Understanding the pathogenesis of S. aureus nasal carriage will help optimize prophylactic strategies to prevent S. aureus disease and the spread of MRSA.

Now if they only had done an experiment where they eliminate S. aureus with mupirocin, and then see if nose picking is causal….

Comments

  1. #1 RM
    October 25, 2007

    It would be really interesting if S. aureus somehow modified human behavior

    I highly doubt that S. aureus would actively modify behavior. More likely the causal relationship would be something like “S. aureus colonization irritates nasal passageway, increasing attention to the nose.” or “S. aureus colonization promotes increases in nasal discharge (presumably to flush out the pathogen), leading to an increase in dried nasal secretions (“boogers”), increasing the likelyhood the person will resort to physical removal methods.”

    (In trying to locate a pithy example of active behavioral modification, I ran across this blog post which talks about mind control parasites.)

  2. #2 Anon
    October 25, 2007

    What I wonder is, could scientists search for natural resistance in the subpopulation of nose-pickers who…um…consume their harvest? Their exposure to S. aureus is greater (and different), so perhaps the selection pressures are stronger.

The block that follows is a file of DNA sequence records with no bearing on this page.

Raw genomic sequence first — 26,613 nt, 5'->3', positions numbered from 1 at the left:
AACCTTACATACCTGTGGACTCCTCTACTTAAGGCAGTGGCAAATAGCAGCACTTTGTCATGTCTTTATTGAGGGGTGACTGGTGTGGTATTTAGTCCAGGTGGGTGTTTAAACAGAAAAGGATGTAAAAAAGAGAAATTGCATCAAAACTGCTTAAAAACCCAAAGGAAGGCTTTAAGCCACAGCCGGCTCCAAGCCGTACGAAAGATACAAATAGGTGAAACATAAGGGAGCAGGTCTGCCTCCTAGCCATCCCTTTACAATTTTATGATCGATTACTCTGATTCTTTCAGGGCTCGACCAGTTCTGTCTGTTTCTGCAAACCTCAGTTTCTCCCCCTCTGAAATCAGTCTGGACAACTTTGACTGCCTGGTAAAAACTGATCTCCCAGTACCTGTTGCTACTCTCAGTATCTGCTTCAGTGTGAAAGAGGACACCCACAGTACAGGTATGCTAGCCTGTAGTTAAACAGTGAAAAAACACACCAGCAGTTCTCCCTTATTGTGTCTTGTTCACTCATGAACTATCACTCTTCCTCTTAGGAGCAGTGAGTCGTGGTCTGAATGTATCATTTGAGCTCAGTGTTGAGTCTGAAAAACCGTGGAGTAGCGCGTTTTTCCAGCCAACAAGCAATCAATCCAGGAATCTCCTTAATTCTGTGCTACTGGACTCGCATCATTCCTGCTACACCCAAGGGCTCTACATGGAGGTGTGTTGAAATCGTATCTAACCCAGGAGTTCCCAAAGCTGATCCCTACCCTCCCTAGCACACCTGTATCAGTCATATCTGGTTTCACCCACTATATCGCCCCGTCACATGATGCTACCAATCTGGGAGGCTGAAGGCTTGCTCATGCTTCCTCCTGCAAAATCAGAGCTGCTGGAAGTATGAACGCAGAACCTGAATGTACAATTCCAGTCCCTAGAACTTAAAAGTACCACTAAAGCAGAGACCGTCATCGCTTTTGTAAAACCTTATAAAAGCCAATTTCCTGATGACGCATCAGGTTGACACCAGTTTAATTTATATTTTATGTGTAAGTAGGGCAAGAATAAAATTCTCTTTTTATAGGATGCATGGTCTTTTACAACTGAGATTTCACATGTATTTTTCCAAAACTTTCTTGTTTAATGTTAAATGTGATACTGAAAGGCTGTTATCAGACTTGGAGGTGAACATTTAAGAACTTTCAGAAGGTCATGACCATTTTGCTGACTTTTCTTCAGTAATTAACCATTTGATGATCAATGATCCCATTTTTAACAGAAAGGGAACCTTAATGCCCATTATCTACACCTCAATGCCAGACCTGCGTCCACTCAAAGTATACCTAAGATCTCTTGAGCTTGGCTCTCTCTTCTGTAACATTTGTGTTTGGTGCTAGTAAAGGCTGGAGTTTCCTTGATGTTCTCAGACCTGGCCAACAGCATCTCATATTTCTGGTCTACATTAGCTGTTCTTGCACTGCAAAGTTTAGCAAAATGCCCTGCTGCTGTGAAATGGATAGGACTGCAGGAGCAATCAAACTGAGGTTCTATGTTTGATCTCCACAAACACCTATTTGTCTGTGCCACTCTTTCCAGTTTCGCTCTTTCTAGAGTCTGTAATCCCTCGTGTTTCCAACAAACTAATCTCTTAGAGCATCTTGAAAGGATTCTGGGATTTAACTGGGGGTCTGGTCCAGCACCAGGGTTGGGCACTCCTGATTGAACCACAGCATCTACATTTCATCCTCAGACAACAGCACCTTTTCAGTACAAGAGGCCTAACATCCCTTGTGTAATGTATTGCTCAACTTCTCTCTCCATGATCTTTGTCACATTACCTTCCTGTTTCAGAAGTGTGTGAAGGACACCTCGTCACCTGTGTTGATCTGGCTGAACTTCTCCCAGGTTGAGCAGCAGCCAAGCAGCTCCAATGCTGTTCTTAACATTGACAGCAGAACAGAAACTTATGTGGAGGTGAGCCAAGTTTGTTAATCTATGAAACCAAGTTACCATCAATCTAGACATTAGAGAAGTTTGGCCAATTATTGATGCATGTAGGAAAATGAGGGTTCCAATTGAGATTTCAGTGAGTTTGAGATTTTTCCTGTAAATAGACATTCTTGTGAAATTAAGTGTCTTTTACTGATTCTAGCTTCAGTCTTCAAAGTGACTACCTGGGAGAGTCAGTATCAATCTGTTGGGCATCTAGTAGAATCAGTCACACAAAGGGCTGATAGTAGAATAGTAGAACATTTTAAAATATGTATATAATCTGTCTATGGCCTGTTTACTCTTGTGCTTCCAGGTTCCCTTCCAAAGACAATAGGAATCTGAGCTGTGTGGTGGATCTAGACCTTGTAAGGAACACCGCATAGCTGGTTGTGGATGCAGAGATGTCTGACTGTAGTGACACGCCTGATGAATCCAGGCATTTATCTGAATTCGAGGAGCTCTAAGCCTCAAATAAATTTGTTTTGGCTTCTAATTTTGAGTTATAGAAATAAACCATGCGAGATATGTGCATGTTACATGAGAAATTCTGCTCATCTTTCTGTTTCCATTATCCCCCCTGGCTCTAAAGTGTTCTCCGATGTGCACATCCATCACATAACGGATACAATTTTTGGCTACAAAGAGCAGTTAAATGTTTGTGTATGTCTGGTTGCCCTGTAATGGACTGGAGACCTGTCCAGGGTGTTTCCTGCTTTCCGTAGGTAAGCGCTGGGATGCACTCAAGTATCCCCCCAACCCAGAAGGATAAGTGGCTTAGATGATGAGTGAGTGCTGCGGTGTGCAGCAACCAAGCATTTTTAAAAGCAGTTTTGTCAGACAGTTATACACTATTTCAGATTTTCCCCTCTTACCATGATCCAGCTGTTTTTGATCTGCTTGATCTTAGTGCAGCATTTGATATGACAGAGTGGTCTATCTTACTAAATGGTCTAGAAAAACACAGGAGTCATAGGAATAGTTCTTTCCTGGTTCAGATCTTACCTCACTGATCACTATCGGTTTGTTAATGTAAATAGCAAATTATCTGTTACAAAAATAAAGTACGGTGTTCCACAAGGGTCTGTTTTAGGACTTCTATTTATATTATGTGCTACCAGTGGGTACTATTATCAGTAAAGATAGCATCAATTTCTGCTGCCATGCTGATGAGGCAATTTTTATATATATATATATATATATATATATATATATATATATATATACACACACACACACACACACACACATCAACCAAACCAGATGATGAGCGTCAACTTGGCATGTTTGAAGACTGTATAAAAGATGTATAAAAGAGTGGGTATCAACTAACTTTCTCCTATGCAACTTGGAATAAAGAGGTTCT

Or I may be being Lamarkian.

  3. #3 Flaky
    October 25, 2007

    What’s muropicin?

  4. #4 SWC
    October 25, 2007

    My imagination has run wild trying to imagine the “clinical signs of nose picking.” What are they?

  5. #5 Ken Shabby
    October 25, 2007

    Flaky: It’s ‘Mupirocin’.

  6. #6 Mike the Mad Biologist
    October 25, 2007

    Ken Shabby,

    Thanks for catching the typo.

    SWC,

    according to the article:

    “…vestibulitis, recurrent epistaxis, septal hyperkeratosis, scratch effects in the vestibulum nasi, wounds and erosions in the vestibulum nasi, septum perforation, and any nasal injury that was considered by the ENT doctor to be potentially due to nose picking. These signs were considered to be indicative of nose picking if they could not otherwise be explained. Furthermore, the ENT specialist had to state whether they considered the examined patient to be a nose picker, solely on the basis of their clinical expertise.”

    RM,

    Thanks; that’s the study I was looking for.

  7. #7 wrpd
    October 25, 2007

    I was getting outbreaks on my nose for a few weeks. My doctor suspected staph infections. He did tests and he was right. He gave me mupirocen and the infection cleared up but came back later. I used the ointment again and it went away. I couldn’t imagine how the infection got there until I went to use my nose hair trimmer. The cleaning instructions that came with it said that I just needed to hold it under running water for a few seconds. I started running it in a very weak bleach solution and the infections stopped.
    On a more serious issue, is “booger” a scientific term?

  8. #8 sex shop
    March 25, 2009

    thanks for all